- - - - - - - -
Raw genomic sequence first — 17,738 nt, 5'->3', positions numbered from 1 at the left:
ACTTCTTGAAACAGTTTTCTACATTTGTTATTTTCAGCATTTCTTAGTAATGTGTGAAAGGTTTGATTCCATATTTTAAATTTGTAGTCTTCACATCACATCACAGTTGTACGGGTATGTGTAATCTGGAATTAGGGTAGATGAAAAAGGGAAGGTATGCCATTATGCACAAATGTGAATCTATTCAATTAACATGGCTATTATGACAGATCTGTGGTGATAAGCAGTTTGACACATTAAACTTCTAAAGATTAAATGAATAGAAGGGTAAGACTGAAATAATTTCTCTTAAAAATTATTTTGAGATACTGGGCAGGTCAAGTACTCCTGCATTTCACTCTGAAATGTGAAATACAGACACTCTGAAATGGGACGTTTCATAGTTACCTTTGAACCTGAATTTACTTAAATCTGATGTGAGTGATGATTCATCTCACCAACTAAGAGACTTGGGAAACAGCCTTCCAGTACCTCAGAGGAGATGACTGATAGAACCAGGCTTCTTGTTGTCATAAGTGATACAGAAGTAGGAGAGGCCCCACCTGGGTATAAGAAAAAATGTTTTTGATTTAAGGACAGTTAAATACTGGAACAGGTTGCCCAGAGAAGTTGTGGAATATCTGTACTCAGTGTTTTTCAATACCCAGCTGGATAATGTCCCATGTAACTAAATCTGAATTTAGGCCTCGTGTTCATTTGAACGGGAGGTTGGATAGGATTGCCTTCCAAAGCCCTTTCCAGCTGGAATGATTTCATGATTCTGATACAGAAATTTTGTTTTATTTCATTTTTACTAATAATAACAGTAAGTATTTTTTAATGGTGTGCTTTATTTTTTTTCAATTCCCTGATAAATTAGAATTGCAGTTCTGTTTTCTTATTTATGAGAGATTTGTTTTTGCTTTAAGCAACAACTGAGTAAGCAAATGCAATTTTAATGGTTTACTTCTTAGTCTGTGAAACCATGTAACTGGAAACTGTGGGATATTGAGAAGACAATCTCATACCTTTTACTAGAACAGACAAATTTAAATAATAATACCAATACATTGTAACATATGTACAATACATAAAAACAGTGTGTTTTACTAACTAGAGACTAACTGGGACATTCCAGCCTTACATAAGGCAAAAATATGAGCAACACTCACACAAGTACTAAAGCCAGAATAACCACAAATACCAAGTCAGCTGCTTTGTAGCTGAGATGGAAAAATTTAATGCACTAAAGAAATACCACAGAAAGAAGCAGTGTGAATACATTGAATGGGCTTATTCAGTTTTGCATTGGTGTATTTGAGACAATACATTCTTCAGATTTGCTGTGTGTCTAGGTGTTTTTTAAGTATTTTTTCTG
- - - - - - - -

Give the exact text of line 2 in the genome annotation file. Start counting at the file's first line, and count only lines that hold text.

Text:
ACTTCTTGAAACAGTTTTCTACATTTGTTATTTTCAGCATTTCTTAGTAATGTGTGAAAGGTTTGATTCCATATTTTAAATTTGTAGTCTTCACATCACATCACAGTTGTACGGGTATGTGTAATCTGGAATTAGGGTAGATGAAAAAGGGAAGGTATGCCATTATGCACAAATGTGAATCTATTCAATTAACATGGCTATTATGACAGATCTGTGGTGATAAGCAGTTTGACACATTAAACTTCTAAAGATTAAATGAATAGAAGGGTAAGACTGAAATAATTTCTCTTAAAAATTATTTTGAGATACTGGGCAGGTCAAGTACTCCTGCATTTCACTCTGAAATGTGAAATACAGACACTCTGAAATGGGACGTTTCATAGTTACCTTTGAACCTGAATTTACTTAAATCTGATGTGAGTGATGATTCATCTCACCAACTAAGAGACTTGGGAAACAGCCTTCCAGTACCTCAGAGGAGATGACTGATAGAACCAGGCTTCTTGTTGTCATAAGTGATACAGAAGTAGGAGAGGCCCCACCTGGGTATAAGAAAAAATGTTTTTGATTTAAGGACAGTTAAATACTGGAACAGGTTGCCCAGAGAAGTTGTGGAATATCTGTACTCAGTGTTTTTCAATACCCAGCTGGATAATGTCCCATGTAACTAAATCTGAATTTAGGCCTCGTGTTCATTTGAACGGGAGGTTGGATAGGATTGCCTTCCAAAGCCCTTTCCAGCTGGAATGATTTCATGATTCTGATACAGAAATTTTGTTTTATTTCATTTTTACTAATAATAACAGTAAGTATTTTTTAATGGTGTGCTTTATTTTTTTTCAATTCCCTGATAAATTAGAATTGCAGTTCTGTTTTCTTATTTATGAGAGATTTGTTTTTGCTTTAAGCAACAACTGAGTAAGCAAATGCAATTTTAATGGTTTACTTCTTAGTCTGTGAAACCATGTAACTGGAAACTGTGGGATATTGAGAAGACAATCTCATACCTTTTACTAGAACAGACAAATTTAAATAATAATACCAATACATTGTAACATATGTACAATACATAAAAACAGTGTGTTTTACTAACTAGAGACTAACTGGGACATTCCAGCCTTACATAAGGCAAAAATATGAGCAACACTCACACAAGTACTAAAGCCAGAATAACCACAAATACCAAGTCAGCTGCTTTGTAGCTGAGATGGAAAAATTTAATGCACTAAAGAAATACCACAGAAAGAAGCAGTGTGAATACATTGAATGGGCTTATTCAGTTTTGCATTGGTGTATTTGAGACAATACATTCTTCAGATTTGCTGTGTGTCTAGGTGTTTTTTAAGTATTTTTTCTG